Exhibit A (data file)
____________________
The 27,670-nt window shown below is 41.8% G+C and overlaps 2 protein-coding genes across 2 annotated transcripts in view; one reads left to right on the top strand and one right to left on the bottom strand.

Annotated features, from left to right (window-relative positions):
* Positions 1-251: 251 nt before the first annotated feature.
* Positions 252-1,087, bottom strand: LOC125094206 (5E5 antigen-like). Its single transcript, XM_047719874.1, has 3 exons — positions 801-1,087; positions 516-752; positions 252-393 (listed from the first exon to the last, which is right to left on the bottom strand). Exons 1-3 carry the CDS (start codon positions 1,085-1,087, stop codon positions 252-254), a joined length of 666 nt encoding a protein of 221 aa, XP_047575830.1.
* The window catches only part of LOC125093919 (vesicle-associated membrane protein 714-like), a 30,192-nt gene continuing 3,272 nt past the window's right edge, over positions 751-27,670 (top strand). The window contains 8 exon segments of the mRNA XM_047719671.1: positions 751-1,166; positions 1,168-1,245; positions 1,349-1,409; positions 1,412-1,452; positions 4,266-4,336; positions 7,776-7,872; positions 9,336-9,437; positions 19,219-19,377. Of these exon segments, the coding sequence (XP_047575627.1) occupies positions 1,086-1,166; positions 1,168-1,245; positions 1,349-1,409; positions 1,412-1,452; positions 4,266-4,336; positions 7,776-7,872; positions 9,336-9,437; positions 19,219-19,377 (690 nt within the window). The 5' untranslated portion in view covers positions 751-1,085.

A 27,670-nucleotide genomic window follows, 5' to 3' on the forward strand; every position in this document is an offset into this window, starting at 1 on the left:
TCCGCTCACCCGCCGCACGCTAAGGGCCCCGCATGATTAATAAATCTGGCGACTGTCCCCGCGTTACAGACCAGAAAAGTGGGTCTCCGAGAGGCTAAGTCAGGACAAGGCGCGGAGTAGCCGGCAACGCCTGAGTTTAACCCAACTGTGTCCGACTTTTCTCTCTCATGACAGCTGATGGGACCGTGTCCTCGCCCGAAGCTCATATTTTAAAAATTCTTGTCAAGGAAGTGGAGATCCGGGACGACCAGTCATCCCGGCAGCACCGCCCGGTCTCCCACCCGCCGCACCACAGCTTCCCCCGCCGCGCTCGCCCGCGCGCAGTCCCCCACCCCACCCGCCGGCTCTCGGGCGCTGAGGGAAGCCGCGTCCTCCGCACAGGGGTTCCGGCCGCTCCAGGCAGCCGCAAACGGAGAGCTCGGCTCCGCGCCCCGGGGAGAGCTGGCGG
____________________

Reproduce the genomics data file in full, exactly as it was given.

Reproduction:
The 27,670-nt window shown below is 41.8% G+C and overlaps 2 protein-coding genes across 2 annotated transcripts in view; one reads left to right on the top strand and one right to left on the bottom strand.

Annotated features, from left to right (window-relative positions):
* Positions 1-251: 251 nt before the first annotated feature.
* Positions 252-1,087, bottom strand: LOC125094206 (5E5 antigen-like). Its single transcript, XM_047719874.1, has 3 exons — positions 801-1,087; positions 516-752; positions 252-393 (listed from the first exon to the last, which is right to left on the bottom strand). Exons 1-3 carry the CDS (start codon positions 1,085-1,087, stop codon positions 252-254), a joined length of 666 nt encoding a protein of 221 aa, XP_047575830.1.
* The window catches only part of LOC125093919 (vesicle-associated membrane protein 714-like), a 30,192-nt gene continuing 3,272 nt past the window's right edge, over positions 751-27,670 (top strand). The window contains 8 exon segments of the mRNA XM_047719671.1: positions 751-1,166; positions 1,168-1,245; positions 1,349-1,409; positions 1,412-1,452; positions 4,266-4,336; positions 7,776-7,872; positions 9,336-9,437; positions 19,219-19,377. Of these exon segments, the coding sequence (XP_047575627.1) occupies positions 1,086-1,166; positions 1,168-1,245; positions 1,349-1,409; positions 1,412-1,452; positions 4,266-4,336; positions 7,776-7,872; positions 9,336-9,437; positions 19,219-19,377 (690 nt within the window). The 5' untranslated portion in view covers positions 751-1,085.

A 27,670-nucleotide genomic window follows, 5' to 3' on the forward strand; every position in this document is an offset into this window, starting at 1 on the left:
TCCGCTCACCCGCCGCACGCTAAGGGCCCCGCATGATTAATAAATCTGGCGACTGTCCCCGCGTTACAGACCAGAAAAGTGGGTCTCCGAGAGGCTAAGTCAGGACAAGGCGCGGAGTAGCCGGCAACGCCTGAGTTTAACCCAACTGTGTCCGACTTTTCTCTCTCATGACAGCTGATGGGACCGTGTCCTCGCCCGAAGCTCATATTTTAAAAATTCTTGTCAAGGAAGTGGAGATCCGGGACGACCAGTCATCCCGGCAGCACCGCCCGGTCTCCCACCCGCCGCACCACAGCTTCCCCCGCCGCGCTCGCCCGCGCGCAGTCCCCCACCCCACCCGCCGGCTCTCGGGCGCTGAGGGAAGCCGCGTCCTCCGCACAGGGGTTCCGGCCGCTCCAGGCAGCCGCAAACGGAGAGCTCGGCTCCGCGCCCCGGGGAGAGCTGGCGG